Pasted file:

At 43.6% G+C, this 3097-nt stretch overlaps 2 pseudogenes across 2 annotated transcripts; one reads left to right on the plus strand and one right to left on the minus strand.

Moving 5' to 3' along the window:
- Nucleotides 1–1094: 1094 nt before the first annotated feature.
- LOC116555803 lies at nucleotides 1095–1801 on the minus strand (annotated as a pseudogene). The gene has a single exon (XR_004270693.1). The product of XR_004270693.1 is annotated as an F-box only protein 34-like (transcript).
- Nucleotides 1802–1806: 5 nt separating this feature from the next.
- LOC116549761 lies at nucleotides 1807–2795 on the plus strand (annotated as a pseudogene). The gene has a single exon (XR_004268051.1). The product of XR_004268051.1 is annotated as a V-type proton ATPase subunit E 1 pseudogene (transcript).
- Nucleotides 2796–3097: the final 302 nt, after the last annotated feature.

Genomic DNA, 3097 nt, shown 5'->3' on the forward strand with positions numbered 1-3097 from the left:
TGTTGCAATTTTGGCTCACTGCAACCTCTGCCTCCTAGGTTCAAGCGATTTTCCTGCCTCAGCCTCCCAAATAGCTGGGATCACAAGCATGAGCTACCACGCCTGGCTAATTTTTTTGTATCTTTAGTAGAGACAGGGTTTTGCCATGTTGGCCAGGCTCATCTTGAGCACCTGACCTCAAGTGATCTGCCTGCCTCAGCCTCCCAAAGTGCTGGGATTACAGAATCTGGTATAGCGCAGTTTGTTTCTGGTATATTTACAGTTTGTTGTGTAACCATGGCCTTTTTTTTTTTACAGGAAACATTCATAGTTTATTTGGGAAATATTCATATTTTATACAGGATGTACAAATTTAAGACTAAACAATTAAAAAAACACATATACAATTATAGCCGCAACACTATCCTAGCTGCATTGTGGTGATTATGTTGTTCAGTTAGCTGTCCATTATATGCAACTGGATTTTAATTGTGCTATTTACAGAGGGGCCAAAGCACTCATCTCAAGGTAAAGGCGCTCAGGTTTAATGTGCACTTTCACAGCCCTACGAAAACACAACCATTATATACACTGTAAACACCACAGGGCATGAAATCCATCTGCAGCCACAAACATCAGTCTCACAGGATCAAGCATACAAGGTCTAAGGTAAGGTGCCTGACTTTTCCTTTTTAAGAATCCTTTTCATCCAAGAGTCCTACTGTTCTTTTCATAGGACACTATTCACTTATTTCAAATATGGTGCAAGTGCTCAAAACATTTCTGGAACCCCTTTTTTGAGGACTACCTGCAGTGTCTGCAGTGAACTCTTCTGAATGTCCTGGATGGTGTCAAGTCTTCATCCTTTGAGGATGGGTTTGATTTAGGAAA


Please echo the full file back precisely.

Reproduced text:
At 43.6% G+C, this 3097-nt stretch overlaps 2 pseudogenes across 2 annotated transcripts; one reads left to right on the plus strand and one right to left on the minus strand.

Moving 5' to 3' along the window:
- Nucleotides 1–1094: 1094 nt before the first annotated feature.
- LOC116555803 lies at nucleotides 1095–1801 on the minus strand (annotated as a pseudogene). The gene has a single exon (XR_004270693.1). The product of XR_004270693.1 is annotated as an F-box only protein 34-like (transcript).
- Nucleotides 1802–1806: 5 nt separating this feature from the next.
- LOC116549761 lies at nucleotides 1807–2795 on the plus strand (annotated as a pseudogene). The gene has a single exon (XR_004268051.1). The product of XR_004268051.1 is annotated as a V-type proton ATPase subunit E 1 pseudogene (transcript).
- Nucleotides 2796–3097: the final 302 nt, after the last annotated feature.

Genomic DNA, 3097 nt, shown 5'->3' on the forward strand with positions numbered 1-3097 from the left:
TGTTGCAATTTTGGCTCACTGCAACCTCTGCCTCCTAGGTTCAAGCGATTTTCCTGCCTCAGCCTCCCAAATAGCTGGGATCACAAGCATGAGCTACCACGCCTGGCTAATTTTTTTGTATCTTTAGTAGAGACAGGGTTTTGCCATGTTGGCCAGGCTCATCTTGAGCACCTGACCTCAAGTGATCTGCCTGCCTCAGCCTCCCAAAGTGCTGGGATTACAGAATCTGGTATAGCGCAGTTTGTTTCTGGTATATTTACAGTTTGTTGTGTAACCATGGCCTTTTTTTTTTTACAGGAAACATTCATAGTTTATTTGGGAAATATTCATATTTTATACAGGATGTACAAATTTAAGACTAAACAATTAAAAAAACACATATACAATTATAGCCGCAACACTATCCTAGCTGCATTGTGGTGATTATGTTGTTCAGTTAGCTGTCCATTATATGCAACTGGATTTTAATTGTGCTATTTACAGAGGGGCCAAAGCACTCATCTCAAGGTAAAGGCGCTCAGGTTTAATGTGCACTTTCACAGCCCTACGAAAACACAACCATTATATACACTGTAAACACCACAGGGCATGAAATCCATCTGCAGCCACAAACATCAGTCTCACAGGATCAAGCATACAAGGTCTAAGGTAAGGTGCCTGACTTTTCCTTTTTAAGAATCCTTTTCATCCAAGAGTCCTACTGTTCTTTTCATAGGACACTATTCACTTATTTCAAATATGGTGCAAGTGCTCAAAACATTTCTGGAACCCCTTTTTTGAGGACTACCTGCAGTGTCTGCAGTGAACTCTTCTGAATGTCCTGGATGGTGTCAAGTCTTCATCCTTTGAGGATGGGTTTGATTTAGGAAA